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1,250 acres safe forever, Carroll descendants say


At least three-fifths of the county's largest and perhaps most historic property won't be marred by development, the current descendants of Charles Carroll of Carrollton said last night.

John Lee Carroll told the Howard County Agricultural Land Preservation Board last night that "development is not on our minds" after thanking the panel for approving 315 acres of the 2,150-acre Doughoregan Manor property for entry into the county's farmland preservation program.

The board agreed to pay $6,000 an acre for an easement prohibiting development forever. The deal is subject to approval by the county executive and County Council and acceptance by family members who were not present last night.

Mr. Carroll's children; his sister, Mary Carter Carroll Ziegler; and her children own the 315 acres as part of 1,250 acres they inherited from the late Nina R. Carroll, mother of Mr. Carroll and Ms. Ziegler. The family said last night that it has no intention of developing the rest of the 1,250 acres.

Nina Carroll's other son, Philip Carroll, and his children, own the northern 900 acres of the manor property, which was divided after Mrs. Carroll's death in 1987. The future of that property is uncertain.

The manor property, which borders Route 144 just east of Folly Quarter Road on its northern end and stretches south almost to Route 108, is what remains of the summer estate of Charles Carroll, one of the signers of the Declaration of Independence.

"I'd like to thank the Carroll family for what I think is a giant step toward the preservation of a giant tract in the county," said board chairman Rob Moxley.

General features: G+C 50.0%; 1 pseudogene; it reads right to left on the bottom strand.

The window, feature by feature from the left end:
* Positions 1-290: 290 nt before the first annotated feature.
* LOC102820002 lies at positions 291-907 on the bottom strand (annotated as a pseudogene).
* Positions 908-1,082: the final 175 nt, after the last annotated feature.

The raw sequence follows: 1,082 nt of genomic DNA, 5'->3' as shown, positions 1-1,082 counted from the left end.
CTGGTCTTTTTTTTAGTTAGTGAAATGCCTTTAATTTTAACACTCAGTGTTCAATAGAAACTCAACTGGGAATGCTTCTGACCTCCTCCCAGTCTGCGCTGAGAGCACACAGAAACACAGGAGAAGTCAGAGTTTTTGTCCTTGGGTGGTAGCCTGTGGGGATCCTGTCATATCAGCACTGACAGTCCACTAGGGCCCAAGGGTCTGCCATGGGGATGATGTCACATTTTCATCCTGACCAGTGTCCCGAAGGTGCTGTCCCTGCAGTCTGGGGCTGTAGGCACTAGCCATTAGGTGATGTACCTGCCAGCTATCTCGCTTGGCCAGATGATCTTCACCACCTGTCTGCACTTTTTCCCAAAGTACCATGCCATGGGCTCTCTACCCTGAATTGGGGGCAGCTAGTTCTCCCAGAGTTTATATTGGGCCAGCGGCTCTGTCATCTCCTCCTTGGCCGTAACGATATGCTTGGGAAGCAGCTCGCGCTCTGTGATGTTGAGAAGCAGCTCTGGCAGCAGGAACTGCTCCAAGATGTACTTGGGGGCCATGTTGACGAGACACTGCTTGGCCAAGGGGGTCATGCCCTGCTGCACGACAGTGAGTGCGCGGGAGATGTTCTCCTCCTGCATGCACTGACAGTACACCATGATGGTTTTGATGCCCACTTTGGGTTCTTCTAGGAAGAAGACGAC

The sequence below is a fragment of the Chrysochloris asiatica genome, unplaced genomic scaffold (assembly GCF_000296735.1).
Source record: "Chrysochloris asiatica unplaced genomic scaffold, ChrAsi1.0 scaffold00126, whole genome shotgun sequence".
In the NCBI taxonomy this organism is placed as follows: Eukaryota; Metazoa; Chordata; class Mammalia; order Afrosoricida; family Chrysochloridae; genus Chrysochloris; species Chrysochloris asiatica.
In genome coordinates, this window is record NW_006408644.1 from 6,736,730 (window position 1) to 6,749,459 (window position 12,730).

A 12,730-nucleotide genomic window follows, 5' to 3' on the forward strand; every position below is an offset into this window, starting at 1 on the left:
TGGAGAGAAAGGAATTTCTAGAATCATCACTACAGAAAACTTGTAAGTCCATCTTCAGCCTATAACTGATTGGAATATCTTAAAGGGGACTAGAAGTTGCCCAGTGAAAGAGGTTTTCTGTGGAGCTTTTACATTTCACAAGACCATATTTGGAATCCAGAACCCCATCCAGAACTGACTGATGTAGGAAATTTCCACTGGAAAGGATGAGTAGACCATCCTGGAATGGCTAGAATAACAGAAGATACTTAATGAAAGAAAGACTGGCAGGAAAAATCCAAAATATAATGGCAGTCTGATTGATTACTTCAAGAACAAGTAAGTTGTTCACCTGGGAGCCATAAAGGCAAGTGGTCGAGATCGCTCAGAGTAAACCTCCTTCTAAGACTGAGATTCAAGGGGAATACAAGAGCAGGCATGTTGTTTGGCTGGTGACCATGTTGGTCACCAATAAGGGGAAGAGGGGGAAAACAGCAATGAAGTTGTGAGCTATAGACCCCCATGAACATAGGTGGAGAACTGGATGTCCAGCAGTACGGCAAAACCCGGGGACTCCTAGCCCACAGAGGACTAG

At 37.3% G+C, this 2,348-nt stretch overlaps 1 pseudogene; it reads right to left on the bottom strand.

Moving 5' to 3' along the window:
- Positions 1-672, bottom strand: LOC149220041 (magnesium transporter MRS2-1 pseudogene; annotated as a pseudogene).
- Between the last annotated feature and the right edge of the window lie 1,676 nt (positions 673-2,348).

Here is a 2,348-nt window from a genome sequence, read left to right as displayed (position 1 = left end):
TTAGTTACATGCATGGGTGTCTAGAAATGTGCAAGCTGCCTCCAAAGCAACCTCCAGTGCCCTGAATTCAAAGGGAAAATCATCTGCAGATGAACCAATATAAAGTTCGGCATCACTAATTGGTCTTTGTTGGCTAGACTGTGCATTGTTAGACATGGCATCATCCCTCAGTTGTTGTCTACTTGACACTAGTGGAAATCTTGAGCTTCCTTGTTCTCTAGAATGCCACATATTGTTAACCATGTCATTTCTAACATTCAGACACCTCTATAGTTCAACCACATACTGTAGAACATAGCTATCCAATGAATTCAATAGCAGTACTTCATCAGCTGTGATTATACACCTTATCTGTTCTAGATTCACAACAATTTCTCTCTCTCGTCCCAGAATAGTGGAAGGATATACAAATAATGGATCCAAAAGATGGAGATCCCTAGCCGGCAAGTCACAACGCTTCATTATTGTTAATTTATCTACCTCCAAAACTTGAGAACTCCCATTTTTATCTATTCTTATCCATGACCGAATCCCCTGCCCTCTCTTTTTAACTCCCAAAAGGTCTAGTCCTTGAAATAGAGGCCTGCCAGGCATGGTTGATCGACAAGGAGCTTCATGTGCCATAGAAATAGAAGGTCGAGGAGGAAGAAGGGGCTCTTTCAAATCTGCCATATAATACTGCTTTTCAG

Despite praise for the parcel's value to county preservation plans, the board stopped short of approving top dollar for the easement purchase.

Under the preservation program's pricing formula, the 315-acre tract was eligible for $2,079,000.

But board members noted that the land could not be developed because it has a temporary state historic preservation easement that expires in 2007.

"It's got to go through the council," warned James Clark Jr., board member and former state senator. "There is some lTC opposition on the council to us buying an easement on property that already has an easement on it."

The $6,000 an acre, or $1,890,000 total, was the lowest the board could approve under the program's pricing policy.

Mr. Carroll told the board last night that the federal government helped the family decide to offer to sell its development rights to the county.

"The biggest engine of development in this country today is the federal estate tax law," he said. Paying taxes on the estate of Nina Carroll forced the family to sell other things, too, he said.

"We've used all of my mother's savings, sold her apartment and sold Woodlot," a property now being developed between the Columbia villages of Hickory Ridge and Harper's Choice. "We have no intentions to develop any other land," Mr. Carroll added.

"This is an alternative to putting up any other land for sale. I hope it will work."

As for the northern 900 acres of Doughoregan Manor, Philip Carroll said recently that it was too early to make any pronouncements on what might happen once the historical easement expires in 2007.

The 315-acre easement was one of five approved and priced by the board last night.

The board approved the purchase of agricultural easements, which prohibit building except for a small number of family members' homes, on 543 acres across the west county for about $2,648,000.

Mr. Moxley, the board chairman, also announced that County Executive Charles I. Ecker has agreed to make offers on all five properties if the council approves a borrowing plan for each.

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